BC: Every 5 years or so. I came from a poor family and had 6 other brothers and sisters.
DH: How has your life been since you left?
BC: Cool! I get to wake up when I want to wake up, eat what I want to eat and go where I want to go. I had a long career advocating for people with disabilities, but I’m retired.
DH: Tell me how things changed when Dr. Michael Wilkins started working at Willowbrook and tried to tell people about the conditions of the hospital.
BC: He organized parents and I gave all the information because I knew the ins and outs of Willowbrook. The parents, they were shocked, they were shocked.
DH: They had no idea what was going on?
BC: Not at all.
DH: I read that Dr. Wilkins and others helped you sneak out of the hospital to meet with reporters to tell them about Willowbrook.
BC: You did your homework! I’m very impressed.
DH: How old were you when that happened?
BC: I was 21 years old. I just turned 70.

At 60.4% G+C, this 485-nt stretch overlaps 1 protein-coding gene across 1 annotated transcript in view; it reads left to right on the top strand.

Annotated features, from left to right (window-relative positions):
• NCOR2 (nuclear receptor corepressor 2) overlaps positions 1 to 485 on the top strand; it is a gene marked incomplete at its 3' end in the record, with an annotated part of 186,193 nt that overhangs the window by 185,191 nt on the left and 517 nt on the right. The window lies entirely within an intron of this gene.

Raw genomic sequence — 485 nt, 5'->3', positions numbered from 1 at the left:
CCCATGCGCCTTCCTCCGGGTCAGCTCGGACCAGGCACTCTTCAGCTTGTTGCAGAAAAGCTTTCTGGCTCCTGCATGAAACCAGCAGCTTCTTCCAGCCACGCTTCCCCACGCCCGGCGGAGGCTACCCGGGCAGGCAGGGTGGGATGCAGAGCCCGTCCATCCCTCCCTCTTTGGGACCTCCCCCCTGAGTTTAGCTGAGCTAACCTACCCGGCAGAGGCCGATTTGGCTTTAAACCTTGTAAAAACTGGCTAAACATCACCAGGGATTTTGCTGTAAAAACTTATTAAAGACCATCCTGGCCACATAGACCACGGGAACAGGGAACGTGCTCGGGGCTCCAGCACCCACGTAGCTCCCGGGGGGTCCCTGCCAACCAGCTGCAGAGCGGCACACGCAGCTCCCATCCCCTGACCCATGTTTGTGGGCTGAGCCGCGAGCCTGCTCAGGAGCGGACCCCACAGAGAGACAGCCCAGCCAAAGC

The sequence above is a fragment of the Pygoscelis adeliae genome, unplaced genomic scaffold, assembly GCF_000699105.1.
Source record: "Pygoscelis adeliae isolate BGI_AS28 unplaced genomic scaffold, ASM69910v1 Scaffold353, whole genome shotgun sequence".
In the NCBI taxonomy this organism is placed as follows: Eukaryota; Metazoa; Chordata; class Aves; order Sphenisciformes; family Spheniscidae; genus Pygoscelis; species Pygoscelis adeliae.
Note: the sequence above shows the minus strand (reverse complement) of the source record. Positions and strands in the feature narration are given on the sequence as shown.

DH: Were you scared?
BC: In the beginning, yes. I’d never been out of the institution, and it was scary.
DH: How did you feel when Willowbrook finally closed for good?
BC: I was happy and proud because I knew I was part of that. And I felt great. Even after it closed there were other institutions, and I worked to close them. There still are a lot of them.
DH: Do you see any of your old friends from Willowbrook?
BC: I’m still friends with Dr. Wilkins.
DH: Do you ever see any of your family members?
BC: I do.
DH: Is there anything else that you think kids my age should know about the lessons learned from Willowbrook, and about the rights of the disabled?
BC: We must always remember that all people are supposed to be treated equally under our Constitution.
Daisy Hampton is an 11-year-old who just completed 6th Grade at M.S. 104 Simon Baruch Middle School in Gramercy. She is a disability rights advocate and recently founded Including You, a peer-to-peer mentoring organization that celebrates inclusion and brings volunteers together with kids who have developmental or physical disabilities or who face educational disparities due to poverty.